Mental Health Financing There are budget allocations for mental health. The country spends 0.1% of the total health budget on mental health. The primary sources of mental health financing in descending order are tax based, out of pocket expenditure by the patient or family and private insurances. Mental health has been included as a public health priority since 1989 with a designation of a mental health national coordinator, but greater priority was given to family planning and hospital medicine. In 2003, the mental health sub-directorate was cancelled with a risk of rolling back of financing for mental health. For example, the 2000-2001 budget addressed mental health programme activities with particular regard to the development of community-based mental health and with a plan to implement it over the next three years, but these activities could not be implemented. The country has disability benefits for persons with mental disorders. It is available only for public servants who have mental illness.

Mental Health Facilities Mental health is not a part of primary health care system. Actual treatment of severe mental disorders is not available at the primary level. Mental health care in the primary health set-up is being developed as a part of the mental health action plan. Regular training of primary care professionals is carried out in the field of mental health. Training modules exist for training primary care personnel. Training of primary care workers commenced in 2004. There are no community care facilities for patients with mental disorders.

Psychiatric Beds and Professionals

Total psychiatric beds per 10 000 population
Psychiatric beds in mental hospitals per 10 000 population
Psychiatric beds in general hospitals per 10 000 population
Psychiatric beds in other settings per 10 000 population
Number of psychiatrists per 100 000 population
Number of neurosurgeons per 100 000 population
Number of psychiatric nurses per 100 000 population
Number of neurologists per 100 000 population
Number of psychologists per 100 000 population
Number of social workers per 100 000 population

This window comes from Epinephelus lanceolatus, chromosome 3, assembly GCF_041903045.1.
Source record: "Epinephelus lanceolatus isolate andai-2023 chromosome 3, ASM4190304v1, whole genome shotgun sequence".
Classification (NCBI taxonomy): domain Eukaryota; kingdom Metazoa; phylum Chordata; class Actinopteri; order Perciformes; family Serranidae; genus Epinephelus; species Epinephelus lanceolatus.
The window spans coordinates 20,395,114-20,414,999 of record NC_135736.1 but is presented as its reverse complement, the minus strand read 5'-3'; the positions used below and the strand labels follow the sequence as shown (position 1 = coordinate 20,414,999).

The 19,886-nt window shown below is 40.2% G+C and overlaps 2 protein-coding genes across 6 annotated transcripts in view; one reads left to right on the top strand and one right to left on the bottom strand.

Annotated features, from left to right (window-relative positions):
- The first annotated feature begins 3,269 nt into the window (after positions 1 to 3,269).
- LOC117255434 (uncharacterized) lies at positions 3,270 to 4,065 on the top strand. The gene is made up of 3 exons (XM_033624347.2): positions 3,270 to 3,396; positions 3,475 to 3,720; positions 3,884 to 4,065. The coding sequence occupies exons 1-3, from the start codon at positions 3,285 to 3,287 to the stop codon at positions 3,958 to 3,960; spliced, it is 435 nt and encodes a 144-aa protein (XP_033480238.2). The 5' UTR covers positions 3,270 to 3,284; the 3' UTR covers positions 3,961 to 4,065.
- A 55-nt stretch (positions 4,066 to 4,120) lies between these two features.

• 0.08
  • 0.07
  • 0.0007
  • 0
  • 0.03
  • 0.03
  • 0.2
  • 0.03
  • 0
  • 0.1

Psychologists get training in clinical psychology while working (but without structured clinical supervision). Some psychologists in the private sector carry out counselling.

Non-Governmental Organizations NGOs are involved with mental health in the country. They are mainly involved in advocacy, promotion, prevention and rehabilitation.

Information Gathering System There is no mental health reporting system in the country. Data collection is poor because of insufficient staff. The country has no data collection system or epidemiological study on mental health. Service reorganization (as prescribed in the existing sectorial strategy document) will allow for standardization of the epidemiological collection system. An information gathering network is not yet developed due to a lack of trained and motivated staff and a lack of infrastructure.

Programmes for Special Population The country has specific programmes for mental health for disaster affected population.

Therapeutic Drugs The following therapeutic drugs are generally available at the primary health care level of the country: carbamazepine, ethosuximide, phenobarbital, phenytoin sodium, sodium valproate, amitriptyline, chlorpromazine, diazepam, fluphenazine, haloperidol, biperiden, carbidopa, levodopa.

Other Information Even if political and budget programmes are present, the plans in mental health are very slow to activate because of low priority, which leads to ineffective use of even existing human resources and capacities.

Source: World Health Organization Mental Health Atlas